I was asked recently about the use of rye straw as a bedding material for dairy cows. The gist of the question was whether or not rye straw could be responsible for higher somatic cell counts or mastitis as compared to other small grain straws. I found nothing in any research or literature that I looked at that suggested rye straw was in any way significantly different from any other cereal grain straw as a bedding material. While sand is recognized as the gold standard for bedding, it is also clear that when well managed, all kinds of bedding materials can work and conversely when not managed properly all bedding materials can fail. I came across a good presentation entitled “Bedding Options for Dairy Cattle” from Penn State Extension that I will use here to summarize some important aspects of bedding management.
Bedding materials can be categorized as either inorganic (sand, mattresses) or organic (straw, sawdust, paper). Whatever the material, it needs to encourage cows to rest on it, it must minimize injuries such as hock and knee abrasions, swelling and lameness, and it must maintain cow cleanliness and udder health. With regard to udder health the bedding material must remain dry and inhibit microbial growth. If cows are not resting in stalls 12 or more hours per day the first thing to check is stall structure. If the structure is suitable then next look to the bedding material and make sure is offers a comfortable resting surface. Increase bedding volume and frequency of bedding, perform more frequent stall grooming and make sure the barn is not overcrowded.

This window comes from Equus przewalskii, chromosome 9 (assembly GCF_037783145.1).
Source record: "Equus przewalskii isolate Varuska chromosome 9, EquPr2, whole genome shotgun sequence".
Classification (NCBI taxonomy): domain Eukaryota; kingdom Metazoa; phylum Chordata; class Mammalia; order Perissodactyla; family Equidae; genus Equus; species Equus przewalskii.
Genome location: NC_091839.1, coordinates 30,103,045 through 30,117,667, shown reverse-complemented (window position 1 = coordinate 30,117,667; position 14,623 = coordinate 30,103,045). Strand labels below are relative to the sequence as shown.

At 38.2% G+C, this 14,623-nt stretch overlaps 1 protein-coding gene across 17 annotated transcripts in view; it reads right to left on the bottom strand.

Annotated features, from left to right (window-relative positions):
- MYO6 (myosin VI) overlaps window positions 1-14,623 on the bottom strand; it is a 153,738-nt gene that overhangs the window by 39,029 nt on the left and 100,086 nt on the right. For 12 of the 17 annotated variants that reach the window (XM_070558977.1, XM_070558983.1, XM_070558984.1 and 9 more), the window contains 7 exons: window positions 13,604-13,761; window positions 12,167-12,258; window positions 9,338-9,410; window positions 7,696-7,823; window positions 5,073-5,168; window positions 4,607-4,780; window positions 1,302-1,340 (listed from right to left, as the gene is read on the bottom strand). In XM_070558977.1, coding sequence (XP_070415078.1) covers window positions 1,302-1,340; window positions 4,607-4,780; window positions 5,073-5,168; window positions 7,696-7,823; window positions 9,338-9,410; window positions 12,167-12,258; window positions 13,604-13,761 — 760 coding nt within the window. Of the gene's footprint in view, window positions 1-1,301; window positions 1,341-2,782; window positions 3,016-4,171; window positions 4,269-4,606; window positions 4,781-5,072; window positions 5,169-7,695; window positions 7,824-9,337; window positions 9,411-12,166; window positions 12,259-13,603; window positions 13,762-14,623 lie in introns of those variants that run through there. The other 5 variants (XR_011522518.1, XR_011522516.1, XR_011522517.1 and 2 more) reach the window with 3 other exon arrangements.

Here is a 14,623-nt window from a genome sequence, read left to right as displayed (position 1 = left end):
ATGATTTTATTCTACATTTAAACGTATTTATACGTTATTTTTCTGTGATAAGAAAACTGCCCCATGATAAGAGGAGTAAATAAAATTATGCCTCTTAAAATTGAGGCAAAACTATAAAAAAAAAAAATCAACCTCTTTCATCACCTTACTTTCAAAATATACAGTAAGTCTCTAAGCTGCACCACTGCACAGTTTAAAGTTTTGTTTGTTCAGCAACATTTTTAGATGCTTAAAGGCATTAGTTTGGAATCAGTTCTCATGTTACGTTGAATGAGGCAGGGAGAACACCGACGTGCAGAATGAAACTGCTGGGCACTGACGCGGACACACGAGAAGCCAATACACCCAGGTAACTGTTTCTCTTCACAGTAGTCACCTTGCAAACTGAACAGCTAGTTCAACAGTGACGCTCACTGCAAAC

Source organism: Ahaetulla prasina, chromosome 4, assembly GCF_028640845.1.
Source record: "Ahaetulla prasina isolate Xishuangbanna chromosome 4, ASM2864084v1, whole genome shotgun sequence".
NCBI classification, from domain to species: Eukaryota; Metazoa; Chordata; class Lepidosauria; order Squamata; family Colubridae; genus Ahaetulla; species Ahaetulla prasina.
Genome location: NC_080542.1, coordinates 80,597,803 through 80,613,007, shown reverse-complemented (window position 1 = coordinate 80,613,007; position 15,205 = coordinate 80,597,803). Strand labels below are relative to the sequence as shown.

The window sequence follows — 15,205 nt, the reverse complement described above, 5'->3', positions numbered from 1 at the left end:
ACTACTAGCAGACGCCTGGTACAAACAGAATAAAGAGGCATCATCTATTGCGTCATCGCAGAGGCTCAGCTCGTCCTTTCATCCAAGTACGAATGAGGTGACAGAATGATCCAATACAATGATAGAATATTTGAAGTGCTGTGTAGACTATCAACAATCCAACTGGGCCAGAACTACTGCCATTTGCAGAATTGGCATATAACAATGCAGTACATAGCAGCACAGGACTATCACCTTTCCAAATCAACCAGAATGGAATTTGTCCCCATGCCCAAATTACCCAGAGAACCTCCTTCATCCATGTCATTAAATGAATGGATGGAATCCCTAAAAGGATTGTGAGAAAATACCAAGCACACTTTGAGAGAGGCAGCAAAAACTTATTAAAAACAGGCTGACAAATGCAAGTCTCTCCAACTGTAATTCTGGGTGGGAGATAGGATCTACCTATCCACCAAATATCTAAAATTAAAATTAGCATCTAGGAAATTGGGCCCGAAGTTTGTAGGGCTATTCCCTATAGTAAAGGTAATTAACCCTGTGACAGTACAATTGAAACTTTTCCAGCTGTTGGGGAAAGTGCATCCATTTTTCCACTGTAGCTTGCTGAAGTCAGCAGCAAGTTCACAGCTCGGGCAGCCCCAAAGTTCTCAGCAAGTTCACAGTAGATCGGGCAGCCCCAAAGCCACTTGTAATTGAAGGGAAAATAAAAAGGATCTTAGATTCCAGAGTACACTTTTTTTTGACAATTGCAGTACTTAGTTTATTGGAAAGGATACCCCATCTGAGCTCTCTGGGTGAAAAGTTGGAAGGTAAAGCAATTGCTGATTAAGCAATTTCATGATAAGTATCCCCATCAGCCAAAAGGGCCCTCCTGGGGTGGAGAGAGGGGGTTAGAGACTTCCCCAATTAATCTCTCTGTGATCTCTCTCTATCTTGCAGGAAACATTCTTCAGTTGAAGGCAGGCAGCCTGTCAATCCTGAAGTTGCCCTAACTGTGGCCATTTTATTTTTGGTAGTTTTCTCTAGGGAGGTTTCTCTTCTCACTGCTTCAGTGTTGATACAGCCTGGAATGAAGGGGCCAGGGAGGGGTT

One of the biggest challenges with straw as a bedding material is keeping it dry and clean in the stall. Moisture is the friend of bacterial growth. Studies have shown that high populations of environmental mastitis pathogens can develop in 24 hours in organic bedding materials like straw when mixed with manure, urine and milk. Recommended bedding management for any organic bedding material like straw is to remove the material from the rear half of the stall daily and replace it with fresh bedding. Set a goal to groom stalls 3 times/day. Grooming should consist of removing manure and soiled bedding and then covering wet and bare areas with clean, dry bedding. Studies have shown that in herds using organic materials as bedding low somatic cell count (SCC) herds cleaned stalls an average of 2.2 times/day while high SCC herds cleaned stalls an average of 1.6 times/day.